Any person who is at all familiar with what the great mass of religious and theological writings of our times have had to say about this dogma is quite well aware of the fact that, in an overwhelming majority of cases, these writings have been mainly, almost exclusively, concerned with proving and explaining how this dogma does not mean that only members of the Catholic Church can be saved. This, of course, is perfectly true. The ecclesiastical magisterium, in teaching and guarding this dogma, insists that there is no salvation outside of the Catholic Church and at the same time likewise insists that people who die without ever becoming members of the Catholic Church can obtain the Beatific Vision.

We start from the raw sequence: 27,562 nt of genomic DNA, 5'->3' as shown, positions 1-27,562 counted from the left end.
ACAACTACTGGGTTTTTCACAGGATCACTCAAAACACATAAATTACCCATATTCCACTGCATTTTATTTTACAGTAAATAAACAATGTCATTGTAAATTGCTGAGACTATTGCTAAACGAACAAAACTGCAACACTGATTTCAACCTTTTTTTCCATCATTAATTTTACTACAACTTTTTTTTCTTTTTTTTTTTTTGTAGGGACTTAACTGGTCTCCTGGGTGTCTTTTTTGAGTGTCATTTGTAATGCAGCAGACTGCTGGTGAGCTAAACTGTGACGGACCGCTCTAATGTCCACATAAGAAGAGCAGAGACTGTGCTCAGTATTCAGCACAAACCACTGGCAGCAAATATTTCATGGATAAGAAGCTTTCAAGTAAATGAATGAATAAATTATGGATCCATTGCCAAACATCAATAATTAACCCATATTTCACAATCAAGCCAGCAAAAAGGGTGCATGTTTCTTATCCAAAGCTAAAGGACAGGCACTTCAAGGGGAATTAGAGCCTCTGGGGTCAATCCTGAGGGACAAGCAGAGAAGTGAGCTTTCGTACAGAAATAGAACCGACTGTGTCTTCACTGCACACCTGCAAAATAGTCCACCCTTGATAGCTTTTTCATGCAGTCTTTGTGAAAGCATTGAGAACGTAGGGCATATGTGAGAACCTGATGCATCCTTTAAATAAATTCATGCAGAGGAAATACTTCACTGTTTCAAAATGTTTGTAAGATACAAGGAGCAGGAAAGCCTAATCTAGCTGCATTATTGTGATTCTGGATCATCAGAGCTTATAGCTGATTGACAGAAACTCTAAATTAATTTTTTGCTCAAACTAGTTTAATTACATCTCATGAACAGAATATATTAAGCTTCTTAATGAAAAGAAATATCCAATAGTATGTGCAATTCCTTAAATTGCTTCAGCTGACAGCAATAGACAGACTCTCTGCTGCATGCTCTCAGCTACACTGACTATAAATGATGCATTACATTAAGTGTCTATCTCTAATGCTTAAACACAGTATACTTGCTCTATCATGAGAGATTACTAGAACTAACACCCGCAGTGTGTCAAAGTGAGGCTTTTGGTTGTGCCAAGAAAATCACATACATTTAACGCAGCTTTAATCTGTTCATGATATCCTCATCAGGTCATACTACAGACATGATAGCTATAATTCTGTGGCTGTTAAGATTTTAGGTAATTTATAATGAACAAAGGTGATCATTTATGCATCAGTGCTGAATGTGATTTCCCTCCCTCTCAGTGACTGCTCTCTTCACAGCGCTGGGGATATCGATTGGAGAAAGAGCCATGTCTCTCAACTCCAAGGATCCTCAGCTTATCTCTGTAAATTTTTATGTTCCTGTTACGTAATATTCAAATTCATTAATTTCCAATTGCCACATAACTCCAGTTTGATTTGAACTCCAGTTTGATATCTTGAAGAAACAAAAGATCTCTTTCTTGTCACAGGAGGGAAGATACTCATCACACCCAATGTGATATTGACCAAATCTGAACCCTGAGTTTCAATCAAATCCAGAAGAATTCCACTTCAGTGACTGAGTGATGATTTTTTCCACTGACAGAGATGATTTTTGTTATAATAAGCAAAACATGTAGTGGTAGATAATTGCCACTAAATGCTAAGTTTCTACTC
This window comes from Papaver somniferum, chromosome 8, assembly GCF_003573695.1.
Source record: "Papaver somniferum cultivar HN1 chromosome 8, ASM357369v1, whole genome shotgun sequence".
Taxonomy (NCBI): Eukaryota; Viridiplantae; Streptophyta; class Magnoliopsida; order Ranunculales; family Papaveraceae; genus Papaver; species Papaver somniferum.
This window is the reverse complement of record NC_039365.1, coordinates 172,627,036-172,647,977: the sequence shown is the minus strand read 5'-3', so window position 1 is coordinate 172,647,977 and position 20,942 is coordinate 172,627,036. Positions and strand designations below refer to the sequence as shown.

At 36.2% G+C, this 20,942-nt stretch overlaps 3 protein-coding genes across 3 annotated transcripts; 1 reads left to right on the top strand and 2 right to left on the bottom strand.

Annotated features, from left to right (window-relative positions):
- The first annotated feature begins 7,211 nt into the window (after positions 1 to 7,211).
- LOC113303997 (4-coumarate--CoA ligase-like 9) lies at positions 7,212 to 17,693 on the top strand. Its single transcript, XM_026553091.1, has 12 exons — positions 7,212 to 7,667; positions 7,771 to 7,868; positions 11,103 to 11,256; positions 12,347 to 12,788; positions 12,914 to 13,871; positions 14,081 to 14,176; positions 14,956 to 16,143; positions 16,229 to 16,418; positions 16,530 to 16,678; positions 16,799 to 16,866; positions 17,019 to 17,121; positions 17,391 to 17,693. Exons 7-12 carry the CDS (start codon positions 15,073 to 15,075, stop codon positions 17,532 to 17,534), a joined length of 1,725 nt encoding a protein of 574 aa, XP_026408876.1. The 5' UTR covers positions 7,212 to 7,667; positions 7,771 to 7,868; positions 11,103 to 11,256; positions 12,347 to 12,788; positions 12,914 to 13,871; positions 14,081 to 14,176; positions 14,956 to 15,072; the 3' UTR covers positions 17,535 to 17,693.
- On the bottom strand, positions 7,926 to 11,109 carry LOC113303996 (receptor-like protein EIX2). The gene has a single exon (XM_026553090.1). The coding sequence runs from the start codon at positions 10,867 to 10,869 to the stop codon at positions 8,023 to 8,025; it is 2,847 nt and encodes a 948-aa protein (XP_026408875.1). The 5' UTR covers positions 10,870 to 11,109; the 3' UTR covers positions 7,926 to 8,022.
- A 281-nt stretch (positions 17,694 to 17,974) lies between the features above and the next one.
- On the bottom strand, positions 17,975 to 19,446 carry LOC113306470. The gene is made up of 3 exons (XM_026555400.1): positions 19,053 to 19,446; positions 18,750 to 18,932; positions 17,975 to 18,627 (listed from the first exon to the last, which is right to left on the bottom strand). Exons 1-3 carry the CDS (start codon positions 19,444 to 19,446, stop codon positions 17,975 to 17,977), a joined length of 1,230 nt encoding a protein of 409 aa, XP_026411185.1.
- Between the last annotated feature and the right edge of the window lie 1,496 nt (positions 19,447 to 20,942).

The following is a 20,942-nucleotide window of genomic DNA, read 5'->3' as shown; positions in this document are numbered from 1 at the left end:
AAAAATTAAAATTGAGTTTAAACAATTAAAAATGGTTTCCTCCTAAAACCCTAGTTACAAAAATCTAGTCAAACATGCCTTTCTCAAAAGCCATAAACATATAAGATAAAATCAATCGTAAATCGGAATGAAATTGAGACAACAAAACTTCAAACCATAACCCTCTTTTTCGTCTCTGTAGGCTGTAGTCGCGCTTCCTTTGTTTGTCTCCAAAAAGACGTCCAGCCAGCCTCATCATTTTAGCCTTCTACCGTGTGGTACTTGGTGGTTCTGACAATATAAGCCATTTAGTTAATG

But if we, for all practical purposes, limit our explanation of the dogma to an assurance that it does not mean that every man who dies a non-member of the Catholic Church is not necessarily lost forever - as so many modern writings on this subject seem to do - we tend to lose sight of the central mysteries of God's merciful dispensation in the supernatural order. For, let us not forget it, the revealed truths about the necessity of the Catholic Church for the attainment of eternal salvation belong to the order of the great supernatural mysteries. They belong with God's revealed doctrine about grace, about the process of salvation, the work of the Redemption, and the Blessed Trinity. In showing how the teachings of the ecclesiastical magisterium are contained in the sources of revelation in the very sense in which they have been stated and defined by the Church itself, we can see this dogma of the Church precisely as the accurate and authoritative expression of a revealed mystery.